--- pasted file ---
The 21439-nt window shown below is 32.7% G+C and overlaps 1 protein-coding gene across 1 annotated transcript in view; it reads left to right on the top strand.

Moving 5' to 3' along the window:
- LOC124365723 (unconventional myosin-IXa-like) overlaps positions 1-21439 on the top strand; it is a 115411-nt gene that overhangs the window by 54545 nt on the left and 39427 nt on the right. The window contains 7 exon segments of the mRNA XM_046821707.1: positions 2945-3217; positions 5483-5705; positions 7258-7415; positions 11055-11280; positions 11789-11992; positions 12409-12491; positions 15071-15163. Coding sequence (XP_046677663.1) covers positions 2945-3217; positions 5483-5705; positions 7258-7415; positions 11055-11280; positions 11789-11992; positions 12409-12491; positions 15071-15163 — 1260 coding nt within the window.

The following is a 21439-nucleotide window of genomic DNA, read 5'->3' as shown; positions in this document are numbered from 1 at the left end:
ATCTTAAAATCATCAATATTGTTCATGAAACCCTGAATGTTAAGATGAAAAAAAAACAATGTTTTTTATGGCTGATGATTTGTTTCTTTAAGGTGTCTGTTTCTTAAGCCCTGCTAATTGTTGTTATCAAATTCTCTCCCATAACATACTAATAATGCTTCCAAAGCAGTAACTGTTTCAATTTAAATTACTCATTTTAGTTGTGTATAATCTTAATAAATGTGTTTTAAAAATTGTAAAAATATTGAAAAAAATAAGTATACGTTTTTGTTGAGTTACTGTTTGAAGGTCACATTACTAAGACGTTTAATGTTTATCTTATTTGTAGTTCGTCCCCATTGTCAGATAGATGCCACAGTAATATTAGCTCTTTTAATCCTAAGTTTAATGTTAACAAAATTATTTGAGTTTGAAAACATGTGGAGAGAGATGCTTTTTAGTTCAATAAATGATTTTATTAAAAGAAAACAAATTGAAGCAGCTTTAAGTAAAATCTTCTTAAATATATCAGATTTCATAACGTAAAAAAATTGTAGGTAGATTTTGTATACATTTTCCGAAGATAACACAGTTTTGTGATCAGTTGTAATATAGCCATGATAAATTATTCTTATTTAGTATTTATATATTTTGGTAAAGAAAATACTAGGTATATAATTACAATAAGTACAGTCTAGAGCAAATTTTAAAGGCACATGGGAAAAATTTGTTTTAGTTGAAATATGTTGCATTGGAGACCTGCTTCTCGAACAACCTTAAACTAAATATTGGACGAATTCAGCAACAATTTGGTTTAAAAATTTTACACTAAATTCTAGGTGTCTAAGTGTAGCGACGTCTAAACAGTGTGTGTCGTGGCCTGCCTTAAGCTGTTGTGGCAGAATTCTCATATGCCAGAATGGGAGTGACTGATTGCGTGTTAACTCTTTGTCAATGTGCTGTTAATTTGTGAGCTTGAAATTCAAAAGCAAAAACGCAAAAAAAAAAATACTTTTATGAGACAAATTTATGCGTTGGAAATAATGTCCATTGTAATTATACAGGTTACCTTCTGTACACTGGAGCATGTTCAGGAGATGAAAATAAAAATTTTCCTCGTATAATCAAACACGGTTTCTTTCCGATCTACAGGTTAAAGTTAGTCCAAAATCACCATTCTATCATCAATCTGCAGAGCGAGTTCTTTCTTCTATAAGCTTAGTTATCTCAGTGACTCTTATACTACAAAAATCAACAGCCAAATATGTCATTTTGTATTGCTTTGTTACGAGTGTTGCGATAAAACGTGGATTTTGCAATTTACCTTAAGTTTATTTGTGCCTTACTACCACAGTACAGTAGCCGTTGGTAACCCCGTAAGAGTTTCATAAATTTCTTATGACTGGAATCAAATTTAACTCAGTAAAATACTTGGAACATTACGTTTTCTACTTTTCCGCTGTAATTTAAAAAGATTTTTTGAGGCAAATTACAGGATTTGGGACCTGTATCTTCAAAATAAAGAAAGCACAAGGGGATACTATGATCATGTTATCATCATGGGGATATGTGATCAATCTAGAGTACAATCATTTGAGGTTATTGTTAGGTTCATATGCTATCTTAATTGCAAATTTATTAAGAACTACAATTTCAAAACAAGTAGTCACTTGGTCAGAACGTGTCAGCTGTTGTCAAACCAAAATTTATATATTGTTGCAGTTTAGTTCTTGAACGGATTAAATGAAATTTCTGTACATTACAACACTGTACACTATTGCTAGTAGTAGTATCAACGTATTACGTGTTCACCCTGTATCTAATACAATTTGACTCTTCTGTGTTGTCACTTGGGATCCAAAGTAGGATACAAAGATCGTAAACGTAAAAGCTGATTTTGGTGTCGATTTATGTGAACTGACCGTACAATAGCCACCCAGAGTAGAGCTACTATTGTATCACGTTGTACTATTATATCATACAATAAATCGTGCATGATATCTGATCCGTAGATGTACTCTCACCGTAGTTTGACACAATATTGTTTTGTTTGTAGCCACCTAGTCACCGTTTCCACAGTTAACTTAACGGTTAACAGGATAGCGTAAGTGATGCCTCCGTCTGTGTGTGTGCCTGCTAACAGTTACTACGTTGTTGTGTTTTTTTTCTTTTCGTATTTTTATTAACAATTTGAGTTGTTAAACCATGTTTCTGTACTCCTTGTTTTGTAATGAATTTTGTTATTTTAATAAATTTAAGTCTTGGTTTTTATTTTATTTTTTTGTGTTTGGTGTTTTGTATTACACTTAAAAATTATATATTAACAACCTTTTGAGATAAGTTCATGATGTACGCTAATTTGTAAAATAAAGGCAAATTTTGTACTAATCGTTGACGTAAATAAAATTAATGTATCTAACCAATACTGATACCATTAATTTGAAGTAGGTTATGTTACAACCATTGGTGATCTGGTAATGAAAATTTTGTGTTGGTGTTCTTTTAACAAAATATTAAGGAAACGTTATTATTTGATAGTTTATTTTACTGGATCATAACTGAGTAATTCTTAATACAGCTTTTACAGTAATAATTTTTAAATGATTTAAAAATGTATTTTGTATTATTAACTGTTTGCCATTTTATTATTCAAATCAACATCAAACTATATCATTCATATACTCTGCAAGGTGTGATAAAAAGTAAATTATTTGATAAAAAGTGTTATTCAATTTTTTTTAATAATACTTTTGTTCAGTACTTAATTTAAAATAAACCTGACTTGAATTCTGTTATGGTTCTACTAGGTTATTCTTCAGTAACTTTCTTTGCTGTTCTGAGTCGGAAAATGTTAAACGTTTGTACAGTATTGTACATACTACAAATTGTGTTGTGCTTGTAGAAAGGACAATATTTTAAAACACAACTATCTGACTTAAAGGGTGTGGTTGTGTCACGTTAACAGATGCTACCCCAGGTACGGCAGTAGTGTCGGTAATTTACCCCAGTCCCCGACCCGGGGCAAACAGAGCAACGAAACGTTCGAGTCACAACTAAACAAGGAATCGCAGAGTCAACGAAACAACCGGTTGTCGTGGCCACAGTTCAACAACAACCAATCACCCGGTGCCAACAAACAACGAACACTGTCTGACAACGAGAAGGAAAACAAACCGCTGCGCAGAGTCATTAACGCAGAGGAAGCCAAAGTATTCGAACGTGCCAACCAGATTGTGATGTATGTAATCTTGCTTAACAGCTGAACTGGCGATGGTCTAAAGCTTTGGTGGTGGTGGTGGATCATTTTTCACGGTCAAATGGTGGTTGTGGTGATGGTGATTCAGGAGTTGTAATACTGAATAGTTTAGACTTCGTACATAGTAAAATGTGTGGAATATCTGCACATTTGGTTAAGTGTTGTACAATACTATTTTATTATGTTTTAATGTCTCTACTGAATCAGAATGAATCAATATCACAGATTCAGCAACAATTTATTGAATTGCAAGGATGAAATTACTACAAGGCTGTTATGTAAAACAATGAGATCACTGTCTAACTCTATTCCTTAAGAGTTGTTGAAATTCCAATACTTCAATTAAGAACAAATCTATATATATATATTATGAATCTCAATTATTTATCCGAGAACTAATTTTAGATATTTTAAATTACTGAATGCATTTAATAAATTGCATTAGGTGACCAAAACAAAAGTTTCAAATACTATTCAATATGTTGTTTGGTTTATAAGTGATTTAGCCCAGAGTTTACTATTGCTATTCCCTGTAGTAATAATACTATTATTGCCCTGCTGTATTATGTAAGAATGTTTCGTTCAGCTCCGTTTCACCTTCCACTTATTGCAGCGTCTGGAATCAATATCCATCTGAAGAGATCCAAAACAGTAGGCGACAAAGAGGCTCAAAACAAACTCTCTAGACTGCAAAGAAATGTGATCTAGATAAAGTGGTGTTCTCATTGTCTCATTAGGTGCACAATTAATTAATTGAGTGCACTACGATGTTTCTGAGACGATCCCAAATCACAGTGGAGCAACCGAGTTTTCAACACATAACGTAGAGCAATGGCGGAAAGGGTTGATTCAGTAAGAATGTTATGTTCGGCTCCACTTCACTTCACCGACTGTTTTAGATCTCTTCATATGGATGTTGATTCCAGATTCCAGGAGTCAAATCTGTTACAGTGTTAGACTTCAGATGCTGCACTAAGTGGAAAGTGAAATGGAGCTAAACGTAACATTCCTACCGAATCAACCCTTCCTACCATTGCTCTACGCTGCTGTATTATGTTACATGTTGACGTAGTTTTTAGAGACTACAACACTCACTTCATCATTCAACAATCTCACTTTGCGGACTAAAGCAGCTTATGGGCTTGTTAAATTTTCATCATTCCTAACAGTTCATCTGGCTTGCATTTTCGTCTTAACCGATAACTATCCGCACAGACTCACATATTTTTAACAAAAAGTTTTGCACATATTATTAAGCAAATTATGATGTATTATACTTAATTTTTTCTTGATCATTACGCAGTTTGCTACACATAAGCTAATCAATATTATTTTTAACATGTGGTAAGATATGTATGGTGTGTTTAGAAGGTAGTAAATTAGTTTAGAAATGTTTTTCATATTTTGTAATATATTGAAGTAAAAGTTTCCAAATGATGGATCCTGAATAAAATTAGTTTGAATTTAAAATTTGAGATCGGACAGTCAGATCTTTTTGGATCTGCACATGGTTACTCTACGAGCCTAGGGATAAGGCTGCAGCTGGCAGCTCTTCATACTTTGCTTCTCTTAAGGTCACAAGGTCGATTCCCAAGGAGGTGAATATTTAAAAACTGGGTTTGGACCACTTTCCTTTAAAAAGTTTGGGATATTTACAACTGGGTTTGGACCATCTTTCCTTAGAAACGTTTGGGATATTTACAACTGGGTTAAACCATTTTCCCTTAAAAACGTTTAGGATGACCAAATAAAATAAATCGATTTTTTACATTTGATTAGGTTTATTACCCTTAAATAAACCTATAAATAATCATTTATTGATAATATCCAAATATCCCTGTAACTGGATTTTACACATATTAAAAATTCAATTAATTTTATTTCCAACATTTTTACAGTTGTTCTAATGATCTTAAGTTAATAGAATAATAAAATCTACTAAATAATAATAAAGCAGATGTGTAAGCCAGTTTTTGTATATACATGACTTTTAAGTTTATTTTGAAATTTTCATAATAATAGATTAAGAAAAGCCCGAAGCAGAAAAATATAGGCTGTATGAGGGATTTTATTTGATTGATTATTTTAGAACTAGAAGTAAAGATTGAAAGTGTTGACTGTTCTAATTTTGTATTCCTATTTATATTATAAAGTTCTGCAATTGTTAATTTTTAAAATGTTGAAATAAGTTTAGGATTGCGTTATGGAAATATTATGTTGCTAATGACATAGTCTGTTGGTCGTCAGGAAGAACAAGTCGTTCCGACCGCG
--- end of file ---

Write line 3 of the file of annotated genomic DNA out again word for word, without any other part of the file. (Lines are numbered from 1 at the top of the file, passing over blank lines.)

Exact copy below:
- LOC124365723 (unconventional myosin-IXa-like) overlaps positions 1-21439 on the top strand; it is a 115411-nt gene that overhangs the window by 54545 nt on the left and 39427 nt on the right. The window contains 7 exon segments of the mRNA XM_046821707.1: positions 2945-3217; positions 5483-5705; positions 7258-7415; positions 11055-11280; positions 11789-11992; positions 12409-12491; positions 15071-15163. Coding sequence (XP_046677663.1) covers positions 2945-3217; positions 5483-5705; positions 7258-7415; positions 11055-11280; positions 11789-11992; positions 12409-12491; positions 15071-15163 — 1260 coding nt within the window.